The last semester at Oberlin was bittersweet. I was finally beginning to really like the school. Perhaps I was feeling very much at home at Asia House and enjoying all the cultural offerings of this fabulous school.
My last semester, I had a magnificent room with lots of sun pouring in through the windows. Outside the windows were quince bushes. I picked a bunch of quinces and then made quince jelly, which is so very aromatic. I deposited the pomace on a sheetpan, believing I could let it dry and gradually turn into fruit leather.
I slid the sheetpan under my bed. It didn’t turn into fruit leather but into fruit flies, and I had to pitch it.
I was ready to leave school, so I moved to New York City with still 9 units left in order to graduate. I decided that my time would be better spent in the city, working. I hit the ground, running. I stayed in a dumpy hotel near Times Square, one in which the primary aroma in the room is of roaches, a common aroma in New York City.
I spent days going from one French restaurant to another, asking about jobs. This time, I didn’t look in the newspaper’s Help Wanted section.
I even had the cheek to walk into the Four Seasons Restaurant, and I spoke with the big chef himself and with George Lang, who was a partner in the group that owned Four Seasons and other big-name restaurants. George Lang told me that I wasn’t ready to be hired by his restaurant although when pressed for what attributes I lacked, he didn’t respond. Years later, when I was a faculty member at Cornell, I met him again. He was considered to be a pioneer in the new-age restaurants of New York.
And indeed, Four Seasons was just that. It had a regularly changing menu. It used fresh ingredients, often using locally grown rather than the old and flavorless California stuff. It was multi-ethnic, reflecting New York itself. And who better to be a chef than a Swiss?
After maybe three days, I walked into Quo Vadis and asked to see the chef. He hired me on the spot. Eugène Bernard, the tiger of Anthony Bourdin’s Kitchen Confidential, the subject of an entire chapter.
I would work for Chef Bernard for a good 8 months. I was, others informed me, “the 200th Poissonier that Chef Bernard had hired in the 11 years he had worked at Quo Vadis.
Named after the Christian book of that name (and the schmaltzy Hollywood movie) that promoted the stereotypes of Christians good, Romans bad, Quo Vadis had opened shortly after WWII. It was the brainchild of Bruno Caravaggi and Gino Robusti, who met in Belgium and who left Europe on one of the last liners out. They were hired in the Belgian Restaurant at the 1939 World’s Fair, famous for its prediction of the use of computers in kitchens. After the war was over, they opened their new establishment on the site of the old Brussels Restaurant, at 63rd and Madison. Within two years, they became known as paragons of politeness, and in 1968, Craig Claiborne had given the restaurant four stars.
Chef Bernard was a tyrant. He yelled. He slammed his fist on the counter. The cook staff consisted of mostly Puerto Ricans. The Saucier was Puerto Rican. Short, pudgy, and very bright, he produced exactly what Bernard wanted. He stood to my right. On my left was the Rotisseur, an old Puerto Rican, who had the knack of cooking everything à point. A Puerto Rican who staffed the Garde Manger; I can’t remember what he produced. I know we sold a lot of hearts of palm salads, I’m guessing with a Sauce Gribiche, Bernard’s favorite. And in the back, in his own room, was the German patissier, who ruled his own turf and wouldn’t tolerate any yelling from Bernard. He specialized in lots of petits fours, such as 1 inch diameter Florentines (the best cookie of all time.)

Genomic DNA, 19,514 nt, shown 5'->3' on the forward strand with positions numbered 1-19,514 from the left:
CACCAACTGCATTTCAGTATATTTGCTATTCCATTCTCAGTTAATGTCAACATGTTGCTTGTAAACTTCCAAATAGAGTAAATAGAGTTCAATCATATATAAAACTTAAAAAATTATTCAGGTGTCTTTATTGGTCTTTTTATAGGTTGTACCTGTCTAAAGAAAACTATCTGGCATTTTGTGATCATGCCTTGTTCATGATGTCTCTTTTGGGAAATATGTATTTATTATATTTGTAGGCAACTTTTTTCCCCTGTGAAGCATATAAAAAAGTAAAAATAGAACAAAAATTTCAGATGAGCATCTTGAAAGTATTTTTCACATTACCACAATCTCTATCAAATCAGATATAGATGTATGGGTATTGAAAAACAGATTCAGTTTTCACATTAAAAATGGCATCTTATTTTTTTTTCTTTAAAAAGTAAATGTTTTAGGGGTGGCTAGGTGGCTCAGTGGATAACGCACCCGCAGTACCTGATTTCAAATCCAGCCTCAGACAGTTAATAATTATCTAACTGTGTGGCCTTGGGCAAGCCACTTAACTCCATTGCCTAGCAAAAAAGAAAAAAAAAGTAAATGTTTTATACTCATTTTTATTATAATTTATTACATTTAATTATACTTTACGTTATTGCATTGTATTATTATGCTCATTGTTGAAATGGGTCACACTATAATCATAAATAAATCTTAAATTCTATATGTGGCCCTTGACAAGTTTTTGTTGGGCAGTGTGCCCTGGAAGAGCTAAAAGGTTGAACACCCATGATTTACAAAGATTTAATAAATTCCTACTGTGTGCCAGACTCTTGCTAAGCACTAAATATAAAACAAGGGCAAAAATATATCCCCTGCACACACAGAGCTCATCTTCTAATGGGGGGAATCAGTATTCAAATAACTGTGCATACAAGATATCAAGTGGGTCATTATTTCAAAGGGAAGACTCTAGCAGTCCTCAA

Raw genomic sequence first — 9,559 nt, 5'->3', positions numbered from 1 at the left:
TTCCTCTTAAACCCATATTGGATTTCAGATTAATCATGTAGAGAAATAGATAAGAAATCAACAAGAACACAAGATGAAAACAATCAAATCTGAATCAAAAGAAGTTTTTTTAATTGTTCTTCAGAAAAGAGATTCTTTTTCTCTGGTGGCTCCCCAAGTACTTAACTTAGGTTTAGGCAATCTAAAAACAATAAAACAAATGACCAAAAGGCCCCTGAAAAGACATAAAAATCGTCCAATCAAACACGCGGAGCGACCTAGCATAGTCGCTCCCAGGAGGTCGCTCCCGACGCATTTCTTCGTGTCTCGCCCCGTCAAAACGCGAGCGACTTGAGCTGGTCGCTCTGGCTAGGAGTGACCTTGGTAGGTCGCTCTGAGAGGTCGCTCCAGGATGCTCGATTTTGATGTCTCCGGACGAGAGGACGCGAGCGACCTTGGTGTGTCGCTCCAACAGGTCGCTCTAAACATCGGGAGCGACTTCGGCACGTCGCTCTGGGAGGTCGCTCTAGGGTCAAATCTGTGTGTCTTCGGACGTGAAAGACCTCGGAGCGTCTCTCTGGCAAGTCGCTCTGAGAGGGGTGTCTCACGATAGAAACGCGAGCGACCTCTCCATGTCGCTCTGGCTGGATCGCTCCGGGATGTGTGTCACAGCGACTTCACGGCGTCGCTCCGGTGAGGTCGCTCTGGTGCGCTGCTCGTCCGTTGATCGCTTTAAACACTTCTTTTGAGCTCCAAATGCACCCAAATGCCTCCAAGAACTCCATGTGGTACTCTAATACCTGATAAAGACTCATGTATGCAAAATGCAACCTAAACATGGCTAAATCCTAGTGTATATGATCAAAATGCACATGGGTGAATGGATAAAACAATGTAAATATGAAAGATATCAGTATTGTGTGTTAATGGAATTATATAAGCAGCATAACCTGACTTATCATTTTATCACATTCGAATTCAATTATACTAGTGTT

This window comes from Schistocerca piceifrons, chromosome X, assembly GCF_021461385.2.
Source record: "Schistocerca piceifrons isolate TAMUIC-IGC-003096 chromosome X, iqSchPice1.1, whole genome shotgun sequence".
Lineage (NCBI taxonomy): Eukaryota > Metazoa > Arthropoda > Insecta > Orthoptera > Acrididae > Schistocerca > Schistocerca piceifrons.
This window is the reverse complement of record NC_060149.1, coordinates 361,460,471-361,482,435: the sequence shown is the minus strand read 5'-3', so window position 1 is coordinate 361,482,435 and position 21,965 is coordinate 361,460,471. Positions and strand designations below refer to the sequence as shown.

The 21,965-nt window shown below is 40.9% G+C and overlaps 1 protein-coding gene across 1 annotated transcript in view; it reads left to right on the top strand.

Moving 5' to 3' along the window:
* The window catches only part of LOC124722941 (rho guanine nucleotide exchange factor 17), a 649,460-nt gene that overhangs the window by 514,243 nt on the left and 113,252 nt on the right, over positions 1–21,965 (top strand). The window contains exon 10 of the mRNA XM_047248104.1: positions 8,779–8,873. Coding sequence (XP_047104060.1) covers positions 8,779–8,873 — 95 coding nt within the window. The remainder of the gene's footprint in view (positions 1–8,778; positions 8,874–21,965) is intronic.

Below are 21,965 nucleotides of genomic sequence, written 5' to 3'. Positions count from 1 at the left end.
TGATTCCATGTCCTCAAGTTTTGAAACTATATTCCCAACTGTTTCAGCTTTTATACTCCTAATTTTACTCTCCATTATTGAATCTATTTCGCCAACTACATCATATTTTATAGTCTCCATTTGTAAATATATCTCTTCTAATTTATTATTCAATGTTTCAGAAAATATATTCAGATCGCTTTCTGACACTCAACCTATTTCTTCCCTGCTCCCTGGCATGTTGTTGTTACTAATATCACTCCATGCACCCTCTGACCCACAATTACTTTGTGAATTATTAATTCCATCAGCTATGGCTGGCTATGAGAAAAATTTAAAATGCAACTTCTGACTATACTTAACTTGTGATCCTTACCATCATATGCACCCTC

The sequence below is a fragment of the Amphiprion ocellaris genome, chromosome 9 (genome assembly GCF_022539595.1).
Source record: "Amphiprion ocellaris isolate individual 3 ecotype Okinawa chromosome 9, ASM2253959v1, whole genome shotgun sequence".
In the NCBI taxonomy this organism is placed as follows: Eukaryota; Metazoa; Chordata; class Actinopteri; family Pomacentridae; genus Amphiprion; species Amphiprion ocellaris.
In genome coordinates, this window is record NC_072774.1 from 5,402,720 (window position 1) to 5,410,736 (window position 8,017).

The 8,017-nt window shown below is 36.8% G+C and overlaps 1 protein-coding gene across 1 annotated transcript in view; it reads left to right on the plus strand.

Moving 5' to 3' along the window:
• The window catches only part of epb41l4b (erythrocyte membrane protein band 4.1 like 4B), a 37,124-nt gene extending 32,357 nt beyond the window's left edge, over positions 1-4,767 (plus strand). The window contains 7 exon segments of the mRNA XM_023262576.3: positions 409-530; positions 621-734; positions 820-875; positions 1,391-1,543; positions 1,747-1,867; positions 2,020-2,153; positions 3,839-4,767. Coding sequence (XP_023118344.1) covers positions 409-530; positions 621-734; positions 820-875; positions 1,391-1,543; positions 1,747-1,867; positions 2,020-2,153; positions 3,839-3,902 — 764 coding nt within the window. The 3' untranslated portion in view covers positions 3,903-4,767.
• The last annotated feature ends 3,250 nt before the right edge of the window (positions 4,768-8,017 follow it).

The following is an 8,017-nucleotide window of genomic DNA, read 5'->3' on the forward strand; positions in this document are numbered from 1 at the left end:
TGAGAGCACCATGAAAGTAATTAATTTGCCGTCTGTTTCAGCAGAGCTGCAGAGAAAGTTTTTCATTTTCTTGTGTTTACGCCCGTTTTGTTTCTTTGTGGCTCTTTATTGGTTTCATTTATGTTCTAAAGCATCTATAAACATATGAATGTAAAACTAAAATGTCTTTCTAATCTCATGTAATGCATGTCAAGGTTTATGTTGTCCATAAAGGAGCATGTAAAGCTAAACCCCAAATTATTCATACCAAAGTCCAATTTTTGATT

I was Bernard’s primary focal point. I can’t remember what dishes I produced, other than a luscious lobster dish that involved cutting a lobster live into pieces, sautéing it, flambéing in cognac, extracting it from its shell, boiling down the sauce. Meanwhile I had to do all that with my fingertips, which became hardened, like those of a violinist.
One of my first days on the job, Bernard said, “Make me a shrimp curry.” I had no idea how to do it. I started by sautéing the shrimp (right), then adding some tomato sauce (wrong). He screamed, “You idiot!” and flew behind the line, hitting me hard with his hip and sending me flying into the Saucier. He then proceeded to demonstrate how to make a shrimp curry.
I took the abuse, unlike my predecessors, because I really wanted to learn. Also, I had grown up with a tyrannical male figure, my father, who demonstrated his tyranny in Germanic rather than Gallic ways. And a third reason that I could take the abuse: I was used to it, having worked in three kitchens in France.
Chef Bernard taught me how to actually taste food and to cook, just as Miss Truran taught me how to listen to musical lines, bring out voices, and playing close into the keys. Bernard taught me about the importance of reduction, potentiating flavor with salt, balancing tastes and flavors, accentuating notes (which the French call relever).
Every Saturday morning, Chef Bernard would insist that I stand at my station, he sitting at the “pass” and we chatted. For hours. I don’t remember any of our conversations, but we obviously had plenty to say to each other. I know that one of his favorite conversations was about the superiority of the French over the English language. It was his contention that French verbs were more precise. I suspect that in the culinary realm, he may be right. For example, there isn’t an English equivalent to frasage, which refers to initial stages of mixing a dough when the glutenous proteins are hydrating. Vanner is another one, referring to a careful stirring of a liquid using a wooden spoon.
In the culinary realm, he was my finest teacher. But I had to leave because I had bigger fish to fry. Those fish were in Austin, Texas.